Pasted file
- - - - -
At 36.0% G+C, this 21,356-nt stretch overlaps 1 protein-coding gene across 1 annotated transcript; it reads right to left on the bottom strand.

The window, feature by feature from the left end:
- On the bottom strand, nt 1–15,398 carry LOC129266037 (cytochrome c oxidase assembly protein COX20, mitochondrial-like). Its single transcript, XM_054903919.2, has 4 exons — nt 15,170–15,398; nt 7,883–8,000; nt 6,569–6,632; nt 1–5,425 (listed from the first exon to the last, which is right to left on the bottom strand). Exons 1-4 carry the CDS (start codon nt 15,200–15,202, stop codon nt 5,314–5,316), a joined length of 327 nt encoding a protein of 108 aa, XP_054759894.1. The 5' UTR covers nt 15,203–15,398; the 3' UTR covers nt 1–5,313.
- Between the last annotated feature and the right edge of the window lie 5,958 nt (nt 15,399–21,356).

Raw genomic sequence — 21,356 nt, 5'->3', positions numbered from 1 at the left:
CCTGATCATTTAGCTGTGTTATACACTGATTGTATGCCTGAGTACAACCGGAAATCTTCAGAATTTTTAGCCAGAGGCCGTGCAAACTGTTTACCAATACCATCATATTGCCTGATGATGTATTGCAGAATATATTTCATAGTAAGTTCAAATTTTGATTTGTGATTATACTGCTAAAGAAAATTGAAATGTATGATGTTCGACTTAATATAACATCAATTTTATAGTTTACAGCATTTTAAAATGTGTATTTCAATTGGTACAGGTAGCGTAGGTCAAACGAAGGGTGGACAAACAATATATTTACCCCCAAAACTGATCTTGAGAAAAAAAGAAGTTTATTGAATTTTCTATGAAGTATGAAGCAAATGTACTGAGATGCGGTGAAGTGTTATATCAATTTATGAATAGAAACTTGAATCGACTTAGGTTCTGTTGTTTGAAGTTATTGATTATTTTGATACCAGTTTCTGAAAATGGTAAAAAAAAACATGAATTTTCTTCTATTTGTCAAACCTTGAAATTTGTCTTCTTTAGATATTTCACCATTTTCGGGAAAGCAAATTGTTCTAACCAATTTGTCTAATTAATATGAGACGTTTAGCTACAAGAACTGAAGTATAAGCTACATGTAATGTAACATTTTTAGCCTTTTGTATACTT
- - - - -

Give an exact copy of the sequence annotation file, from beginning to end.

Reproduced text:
At 36.0% G+C, this 21,356-nt stretch overlaps 1 protein-coding gene across 1 annotated transcript; it reads right to left on the bottom strand.

The window, feature by feature from the left end:
- On the bottom strand, nt 1–15,398 carry LOC129266037 (cytochrome c oxidase assembly protein COX20, mitochondrial-like). Its single transcript, XM_054903919.2, has 4 exons — nt 15,170–15,398; nt 7,883–8,000; nt 6,569–6,632; nt 1–5,425 (listed from the first exon to the last, which is right to left on the bottom strand). Exons 1-4 carry the CDS (start codon nt 15,200–15,202, stop codon nt 5,314–5,316), a joined length of 327 nt encoding a protein of 108 aa, XP_054759894.1. The 5' UTR covers nt 15,203–15,398; the 3' UTR covers nt 1–5,313.
- Between the last annotated feature and the right edge of the window lie 5,958 nt (nt 15,399–21,356).

Raw genomic sequence — 21,356 nt, 5'->3', positions numbered from 1 at the left:
CCTGATCATTTAGCTGTGTTATACACTGATTGTATGCCTGAGTACAACCGGAAATCTTCAGAATTTTTAGCCAGAGGCCGTGCAAACTGTTTACCAATACCATCATATTGCCTGATGATGTATTGCAGAATATATTTCATAGTAAGTTCAAATTTTGATTTGTGATTATACTGCTAAAGAAAATTGAAATGTATGATGTTCGACTTAATATAACATCAATTTTATAGTTTACAGCATTTTAAAATGTGTATTTCAATTGGTACAGGTAGCGTAGGTCAAACGAAGGGTGGACAAACAATATATTTACCCCCAAAACTGATCTTGAGAAAAAAAGAAGTTTATTGAATTTTCTATGAAGTATGAAGCAAATGTACTGAGATGCGGTGAAGTGTTATATCAATTTATGAATAGAAACTTGAATCGACTTAGGTTCTGTTGTTTGAAGTTATTGATTATTTTGATACCAGTTTCTGAAAATGGTAAAAAAAAACATGAATTTTCTTCTATTTGTCAAACCTTGAAATTTGTCTTCTTTAGATATTTCACCATTTTCGGGAAAGCAAATTGTTCTAACCAATTTGTCTAATTAATATGAGACGTTTAGCTACAAGAACTGAAGTATAAGCTACATGTAATGTAACATTTTTAGCCTTTTGTATACTT